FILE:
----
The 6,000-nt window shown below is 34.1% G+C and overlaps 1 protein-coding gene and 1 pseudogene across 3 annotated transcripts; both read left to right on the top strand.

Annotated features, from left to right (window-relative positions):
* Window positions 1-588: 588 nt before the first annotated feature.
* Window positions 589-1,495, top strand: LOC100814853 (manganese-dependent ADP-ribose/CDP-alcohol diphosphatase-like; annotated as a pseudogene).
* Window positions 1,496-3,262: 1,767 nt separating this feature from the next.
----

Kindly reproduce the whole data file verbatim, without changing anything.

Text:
The 6,000-nt window shown below is 34.1% G+C and overlaps 1 protein-coding gene and 1 pseudogene across 3 annotated transcripts; both read left to right on the top strand.

Annotated features, from left to right (window-relative positions):
* Window positions 1-588: 588 nt before the first annotated feature.
* Window positions 589-1,495, top strand: LOC100814853 (manganese-dependent ADP-ribose/CDP-alcohol diphosphatase-like; annotated as a pseudogene).
* Window positions 1,496-3,262: 1,767 nt separating this feature from the next.